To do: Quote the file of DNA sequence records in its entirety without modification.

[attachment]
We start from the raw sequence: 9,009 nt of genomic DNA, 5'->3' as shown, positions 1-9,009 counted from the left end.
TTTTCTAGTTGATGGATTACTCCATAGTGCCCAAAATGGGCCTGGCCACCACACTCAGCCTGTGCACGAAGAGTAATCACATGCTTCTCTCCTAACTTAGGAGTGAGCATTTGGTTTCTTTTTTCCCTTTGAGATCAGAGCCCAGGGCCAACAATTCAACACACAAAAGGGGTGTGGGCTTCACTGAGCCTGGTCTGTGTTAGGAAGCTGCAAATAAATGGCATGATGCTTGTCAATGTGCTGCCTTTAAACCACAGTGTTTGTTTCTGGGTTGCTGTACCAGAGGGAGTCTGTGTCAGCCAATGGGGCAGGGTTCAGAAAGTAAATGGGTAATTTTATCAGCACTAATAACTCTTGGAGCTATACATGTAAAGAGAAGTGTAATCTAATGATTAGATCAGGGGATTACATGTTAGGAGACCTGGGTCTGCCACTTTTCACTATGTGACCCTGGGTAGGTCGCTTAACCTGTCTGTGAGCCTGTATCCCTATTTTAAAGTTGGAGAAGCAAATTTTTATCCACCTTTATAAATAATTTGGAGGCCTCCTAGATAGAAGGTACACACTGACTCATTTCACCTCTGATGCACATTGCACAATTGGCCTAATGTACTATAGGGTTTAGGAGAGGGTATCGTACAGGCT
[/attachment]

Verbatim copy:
We start from the raw sequence: 9,009 nt of genomic DNA, 5'->3' as shown, positions 1-9,009 counted from the left end.
TTTTCTAGTTGATGGATTACTCCATAGTGCCCAAAATGGGCCTGGCCACCACACTCAGCCTGTGCACGAAGAGTAATCACATGCTTCTCTCCTAACTTAGGAGTGAGCATTTGGTTTCTTTTTTCCCTTTGAGATCAGAGCCCAGGGCCAACAATTCAACACACAAAAGGGGTGTGGGCTTCACTGAGCCTGGTCTGTGTTAGGAAGCTGCAAATAAATGGCATGATGCTTGTCAATGTGCTGCCTTTAAACCACAGTGTTTGTTTCTGGGTTGCTGTACCAGAGGGAGTCTGTGTCAGCCAATGGGGCAGGGTTCAGAAAGTAAATGGGTAATTTTATCAGCACTAATAACTCTTGGAGCTATACATGTAAAGAGAAGTGTAATCTAATGATTAGATCAGGGGATTACATGTTAGGAGACCTGGGTCTGCCACTTTTCACTATGTGACCCTGGGTAGGTCGCTTAACCTGTCTGTGAGCCTGTATCCCTATTTTAAAGTTGGAGAAGCAAATTTTTATCCACCTTTATAAATAATTTGGAGGCCTCCTAGATAGAAGGTACACACTGACTCATTTCACCTCTGATGCACATTGCACAATTGGCCTAATGTACTATAGGGTTTAGGAGAGGGTATCGTACAGGCT